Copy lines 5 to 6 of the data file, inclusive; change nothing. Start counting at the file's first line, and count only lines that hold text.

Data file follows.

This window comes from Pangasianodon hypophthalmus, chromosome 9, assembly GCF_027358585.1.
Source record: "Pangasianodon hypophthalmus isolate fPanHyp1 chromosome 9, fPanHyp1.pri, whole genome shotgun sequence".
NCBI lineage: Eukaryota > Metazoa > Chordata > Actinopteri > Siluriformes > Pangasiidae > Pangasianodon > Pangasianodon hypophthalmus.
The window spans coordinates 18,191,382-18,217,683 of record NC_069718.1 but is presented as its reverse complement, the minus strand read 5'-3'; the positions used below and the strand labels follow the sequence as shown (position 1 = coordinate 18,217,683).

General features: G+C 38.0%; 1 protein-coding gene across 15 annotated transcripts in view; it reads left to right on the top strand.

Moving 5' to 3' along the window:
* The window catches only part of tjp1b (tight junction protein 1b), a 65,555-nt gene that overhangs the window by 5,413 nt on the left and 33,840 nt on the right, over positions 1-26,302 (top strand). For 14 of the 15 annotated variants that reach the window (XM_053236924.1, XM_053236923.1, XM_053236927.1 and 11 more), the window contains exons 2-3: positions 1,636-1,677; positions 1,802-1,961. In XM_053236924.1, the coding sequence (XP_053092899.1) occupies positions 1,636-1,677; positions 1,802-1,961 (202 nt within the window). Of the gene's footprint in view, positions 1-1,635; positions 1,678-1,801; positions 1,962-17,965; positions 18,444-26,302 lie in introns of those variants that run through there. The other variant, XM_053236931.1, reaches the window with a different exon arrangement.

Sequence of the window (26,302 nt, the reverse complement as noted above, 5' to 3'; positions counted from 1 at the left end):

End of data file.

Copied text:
General features: G+C 38.0%; 1 protein-coding gene across 15 annotated transcripts in view; it reads left to right on the top strand.

Moving 5' to 3' along the window: